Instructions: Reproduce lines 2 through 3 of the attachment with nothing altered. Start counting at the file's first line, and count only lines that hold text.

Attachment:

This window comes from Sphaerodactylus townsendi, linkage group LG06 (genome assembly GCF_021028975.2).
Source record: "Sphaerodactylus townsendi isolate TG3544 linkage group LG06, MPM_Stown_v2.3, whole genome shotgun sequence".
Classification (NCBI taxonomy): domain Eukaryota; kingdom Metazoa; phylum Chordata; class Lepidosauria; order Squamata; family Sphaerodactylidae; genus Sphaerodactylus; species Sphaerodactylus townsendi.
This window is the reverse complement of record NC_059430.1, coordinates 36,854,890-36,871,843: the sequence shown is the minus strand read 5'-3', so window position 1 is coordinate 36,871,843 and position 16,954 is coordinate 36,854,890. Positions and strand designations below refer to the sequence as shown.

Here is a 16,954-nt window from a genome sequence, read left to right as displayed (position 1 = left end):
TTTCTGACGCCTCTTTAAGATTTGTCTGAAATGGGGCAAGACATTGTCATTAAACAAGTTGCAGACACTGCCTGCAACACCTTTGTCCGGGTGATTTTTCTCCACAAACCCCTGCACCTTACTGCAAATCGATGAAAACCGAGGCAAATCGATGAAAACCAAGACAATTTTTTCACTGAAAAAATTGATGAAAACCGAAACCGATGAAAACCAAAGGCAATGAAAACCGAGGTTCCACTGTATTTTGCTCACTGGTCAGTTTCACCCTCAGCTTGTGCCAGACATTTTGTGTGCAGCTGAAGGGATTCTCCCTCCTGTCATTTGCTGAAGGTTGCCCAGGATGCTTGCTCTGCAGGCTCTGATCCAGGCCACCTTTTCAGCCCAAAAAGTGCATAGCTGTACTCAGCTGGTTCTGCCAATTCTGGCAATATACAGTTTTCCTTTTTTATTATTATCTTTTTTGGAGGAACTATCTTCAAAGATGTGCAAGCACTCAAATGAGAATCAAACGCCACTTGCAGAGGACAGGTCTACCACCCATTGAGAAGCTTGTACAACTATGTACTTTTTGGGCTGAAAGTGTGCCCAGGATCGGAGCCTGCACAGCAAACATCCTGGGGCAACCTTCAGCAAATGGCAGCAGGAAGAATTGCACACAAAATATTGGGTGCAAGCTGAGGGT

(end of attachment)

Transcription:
Source record: "Sphaerodactylus townsendi isolate TG3544 linkage group LG06, MPM_Stown_v2.3, whole genome shotgun sequence".
Classification (NCBI taxonomy): domain Eukaryota; kingdom Metazoa; phylum Chordata; class Lepidosauria; order Squamata; family Sphaerodactylidae; genus Sphaerodactylus; species Sphaerodactylus townsendi.